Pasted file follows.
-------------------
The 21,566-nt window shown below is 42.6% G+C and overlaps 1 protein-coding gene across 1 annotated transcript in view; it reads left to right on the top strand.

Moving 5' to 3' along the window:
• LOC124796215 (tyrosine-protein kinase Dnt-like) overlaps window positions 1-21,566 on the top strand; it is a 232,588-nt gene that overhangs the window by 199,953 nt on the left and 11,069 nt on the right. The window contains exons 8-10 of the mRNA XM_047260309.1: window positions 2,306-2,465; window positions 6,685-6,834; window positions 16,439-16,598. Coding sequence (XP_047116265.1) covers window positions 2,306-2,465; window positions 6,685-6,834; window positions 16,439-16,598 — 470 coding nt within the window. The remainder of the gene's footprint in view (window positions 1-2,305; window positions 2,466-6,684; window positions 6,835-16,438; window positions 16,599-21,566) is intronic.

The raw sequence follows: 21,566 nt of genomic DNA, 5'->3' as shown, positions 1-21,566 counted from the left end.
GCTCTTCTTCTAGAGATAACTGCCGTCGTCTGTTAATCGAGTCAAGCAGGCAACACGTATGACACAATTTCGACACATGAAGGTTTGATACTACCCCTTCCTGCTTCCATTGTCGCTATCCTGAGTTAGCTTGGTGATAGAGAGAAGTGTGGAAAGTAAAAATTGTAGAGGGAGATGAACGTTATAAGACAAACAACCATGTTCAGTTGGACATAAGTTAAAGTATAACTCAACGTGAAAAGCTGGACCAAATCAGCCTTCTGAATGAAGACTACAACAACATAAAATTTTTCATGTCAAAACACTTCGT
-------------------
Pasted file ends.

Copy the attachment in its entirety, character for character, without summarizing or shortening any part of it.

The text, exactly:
The 21,566-nt window shown below is 42.6% G+C and overlaps 1 protein-coding gene across 1 annotated transcript in view; it reads left to right on the top strand.

Moving 5' to 3' along the window:
• LOC124796215 (tyrosine-protein kinase Dnt-like) overlaps window positions 1-21,566 on the top strand; it is a 232,588-nt gene that overhangs the window by 199,953 nt on the left and 11,069 nt on the right. The window contains exons 8-10 of the mRNA XM_047260309.1: window positions 2,306-2,465; window positions 6,685-6,834; window positions 16,439-16,598. Coding sequence (XP_047116265.1) covers window positions 2,306-2,465; window positions 6,685-6,834; window positions 16,439-16,598 — 470 coding nt within the window. The remainder of the gene's footprint in view (window positions 1-2,305; window positions 2,466-6,684; window positions 6,835-16,438; window positions 16,599-21,566) is intronic.

The raw sequence follows: 21,566 nt of genomic DNA, 5'->3' as shown, positions 1-21,566 counted from the left end.
GCTCTTCTTCTAGAGATAACTGCCGTCGTCTGTTAATCGAGTCAAGCAGGCAACACGTATGACACAATTTCGACACATGAAGGTTTGATACTACCCCTTCCTGCTTCCATTGTCGCTATCCTGAGTTAGCTTGGTGATAGAGAGAAGTGTGGAAAGTAAAAATTGTAGAGGGAGATGAACGTTATAAGACAAACAACCATGTTCAGTTGGACATAAGTTAAAGTATAACTCAACGTGAAAAGCTGGACCAAATCAGCCTTCTGAATGAAGACTACAACAACATAAAATTTTTCATGTCAAAACACTTCGT